Can a Trustee Also Be a Beneficiary?

If you research the definition of “trust” from the Realized website’s glossary, you’ll see different types of trusts; land trusts, living trusts, irrevocable trusts, and so on. Boiling it down, a trust is a relationship in which a trustor (generally the owner of assets) turns over management and holding rights to another entity (known as a trustee). 

The goal of trusts is to protect assets from excessive taxation and to avoid probate upon the trustor’s death. But the question that also might occur is who should serve as a trustee, and whether the trustee can be a beneficiary, as well.

Technically, the trustee and beneficiary can be one and the same. There isn’t any law or regulation that prevents it; in fact, it’s common practice to do this with irrevocable trusts. For many trustors, putting a trusted spouse, child, or close friend in the position of trustee-beneficiary can be convenient. In such a situation, the trustor can rest assured that the trust will be well managed.

But before dashing off to put your loved one or best friend in these roles, keep in mind that this dual position could result in a conflict of interest, which might erode the trust’s purpose and integrity.

Trustee: Holding and Managing Assets

When a trustor forms a trust, he or she turns over both legal title and asset management to a trustee. The trustee’s main responsibility is to keep an eye on, and administer, property and capital assets for both the trustor and ultimately, the beneficiary. The trustee has a fiduciary duty to act in the trust beneficiary’s best interests. Other duties are indicated through the parameters of the trust, and can include:

  • Distribution from the trusts to its beneficiaries
  • Investment of the trust’s assets
  • Protecting the assets from future creditors
  • Paying the trust’s bills and any federal or state taxes
  • Keeping the trust’s transaction records up to date

Being a trustee is not a job for the faint of heart. Nor is ideal for an individual who doesn’t like paperwork. The issue can also be complicated if that trustee is also a beneficiary of the trust.

Beneficiary: The Recipient of Distributions

While a trustee manages and oversees a trust’s disbursements, a beneficiary is the recipient of those funds. Beneficiaries can be named in trust documents or, in some cases, meet specific stipulations or definitions that make them eligible for receipt of distributions. A close family member might fulfill this requirement, though beneficiaries of trusts are more often specifically spelled out in the paperwork. In fact, a beneficiary of a trust is either an individual, or group of individuals, that the trust was created for.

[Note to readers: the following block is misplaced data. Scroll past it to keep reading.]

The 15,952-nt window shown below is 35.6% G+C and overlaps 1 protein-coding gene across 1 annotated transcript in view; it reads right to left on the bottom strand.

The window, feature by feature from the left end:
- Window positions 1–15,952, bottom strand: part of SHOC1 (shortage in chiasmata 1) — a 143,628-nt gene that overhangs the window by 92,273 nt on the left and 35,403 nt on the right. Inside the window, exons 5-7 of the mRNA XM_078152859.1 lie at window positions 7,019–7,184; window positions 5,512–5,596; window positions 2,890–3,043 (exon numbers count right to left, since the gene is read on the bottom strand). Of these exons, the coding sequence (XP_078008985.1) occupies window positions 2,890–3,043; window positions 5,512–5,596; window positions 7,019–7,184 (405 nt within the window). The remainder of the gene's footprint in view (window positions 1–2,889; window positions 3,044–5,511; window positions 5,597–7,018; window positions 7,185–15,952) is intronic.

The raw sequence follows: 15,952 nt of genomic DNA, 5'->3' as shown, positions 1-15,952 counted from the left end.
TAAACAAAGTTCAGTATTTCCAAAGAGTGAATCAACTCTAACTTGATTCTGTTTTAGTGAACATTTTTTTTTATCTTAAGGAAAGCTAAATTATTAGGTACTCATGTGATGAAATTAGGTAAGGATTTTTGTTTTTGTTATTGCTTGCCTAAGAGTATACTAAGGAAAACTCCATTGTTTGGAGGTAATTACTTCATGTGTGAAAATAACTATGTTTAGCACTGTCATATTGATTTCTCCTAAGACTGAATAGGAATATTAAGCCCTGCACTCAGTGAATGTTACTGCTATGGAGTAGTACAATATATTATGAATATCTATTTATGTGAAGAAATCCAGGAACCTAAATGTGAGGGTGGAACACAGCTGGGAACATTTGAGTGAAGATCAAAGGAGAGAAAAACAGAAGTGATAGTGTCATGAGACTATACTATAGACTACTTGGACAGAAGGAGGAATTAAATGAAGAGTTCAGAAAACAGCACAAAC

One Individual, Two Hats

What happens if a trustee and beneficiary are one and the same? On the one hand, this individual has the responsibility for ensuring that the trust is managed in accordance with the trustor’s requirements and intentions. On the other hand, it also means that the trustee is also entitled to distribution from the trust’s assets. 

If such a situation isn’t managed properly, or the trustee-beneficiary is ignorant or dishonest, this could lead to conflicts of interest. 

Conflicts-of-interests are apparent if the trustee:

  • Invests trust funds in personal business
  • Uses trust funds to pay personal debt
  • Sells trust properties to themselves or to another trust at a lower-than-market value
  • Takes on loans from the trusts
  • Sells trust property to another trust for below-market value

Let The Trustor Beware

Before designating anyone as a trustee-beneficiary, first talk to a competent lawyer. Be sure that your reasons for taking this step make sense, and that the individual you have in mind will follow terms of the trust, is ready to communicate openly and honestly with other beneficiaries, and that he or she avoids any self-preference. 

The goal of a trust is asset preservation and protection for future generations. As such, a trustee should be honest and sincere, especially if also a beneficiary.

This material is for general information and educational purposes only. Information is based on data gathered from what we believe are reliable sources. It is not guaranteed as to accuracy, does not purport to be complete and is not intended to be used as a primary basis for investment decisions. It should also not be construed as advice, meeting the particular investment needs of any investor. Realized does not provide tax or legal advice. This material is not a substitute for seeking the advice of a qualified professional for your individual situation.

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